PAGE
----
The review of the four relevant literature areas provides some insight into the original management problem. First, quality management is a well-developed concept. Second, the program and project management literature focuses on a product-based view of quality. We content that this approach is inappropriate here, as the complex programs we are considering, are predominantly services. The service literature is well developed and has provided an alternative basic assessment for quality in this context— in the form of the SERVQUAL framework. This will be used as the basis for moving forward in this study.

Finally, we are aware that we have conflated the concepts of service quality and customer satisfaction. These are explicitly separated in some of the literature (e.g., Cronin & Taylor, 1994). However, there is more recent empirical evidence that such a conflation is justified (Grapentine, 1998); they are not equivalent, just very closely related. We do note that this conflation should be tested in further work to explore what the situation is in this context.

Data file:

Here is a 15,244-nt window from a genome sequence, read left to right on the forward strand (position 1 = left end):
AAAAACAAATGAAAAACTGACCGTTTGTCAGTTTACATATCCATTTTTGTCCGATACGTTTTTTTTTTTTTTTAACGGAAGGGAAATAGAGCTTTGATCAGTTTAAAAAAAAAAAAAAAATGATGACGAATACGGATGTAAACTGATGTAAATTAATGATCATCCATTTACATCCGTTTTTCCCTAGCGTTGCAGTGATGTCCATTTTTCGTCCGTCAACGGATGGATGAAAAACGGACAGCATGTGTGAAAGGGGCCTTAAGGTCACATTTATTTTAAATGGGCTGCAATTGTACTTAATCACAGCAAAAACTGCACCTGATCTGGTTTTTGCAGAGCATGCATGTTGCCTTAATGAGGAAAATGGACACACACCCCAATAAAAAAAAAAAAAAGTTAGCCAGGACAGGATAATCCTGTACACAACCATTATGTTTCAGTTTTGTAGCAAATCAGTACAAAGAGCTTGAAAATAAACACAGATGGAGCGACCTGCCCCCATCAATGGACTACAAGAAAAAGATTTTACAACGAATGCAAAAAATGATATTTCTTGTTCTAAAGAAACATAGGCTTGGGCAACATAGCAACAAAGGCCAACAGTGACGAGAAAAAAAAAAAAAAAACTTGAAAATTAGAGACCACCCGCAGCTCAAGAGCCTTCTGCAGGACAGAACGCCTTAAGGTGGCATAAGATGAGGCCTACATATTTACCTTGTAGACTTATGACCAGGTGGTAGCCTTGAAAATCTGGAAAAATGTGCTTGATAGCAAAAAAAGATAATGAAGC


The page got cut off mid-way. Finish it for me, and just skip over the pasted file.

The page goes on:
Research Design

The first stage of this study was designed to answer the question: What are the attributes of quality in complex programs? Our intention was to uncover the perceptions of quality in project and program contexts. It was important not to collect data without influencing the interviewees with a pre-defined set of questions based on previous models used to define quality in other contexts apart from project. This could lead to a misleading impression of convergence between explanations of other context and that of projects. Therefore, we contextualized ideas of quality based on 18 exploratory interviews with project and program managers, quality managers, and senior executives within a large IT provider. This sample was purposive and was limited to this one sector.

The interviews were conducted in English, took 30 to 90 minutes, and were taped and transcribed. The interviews were structured around two areas: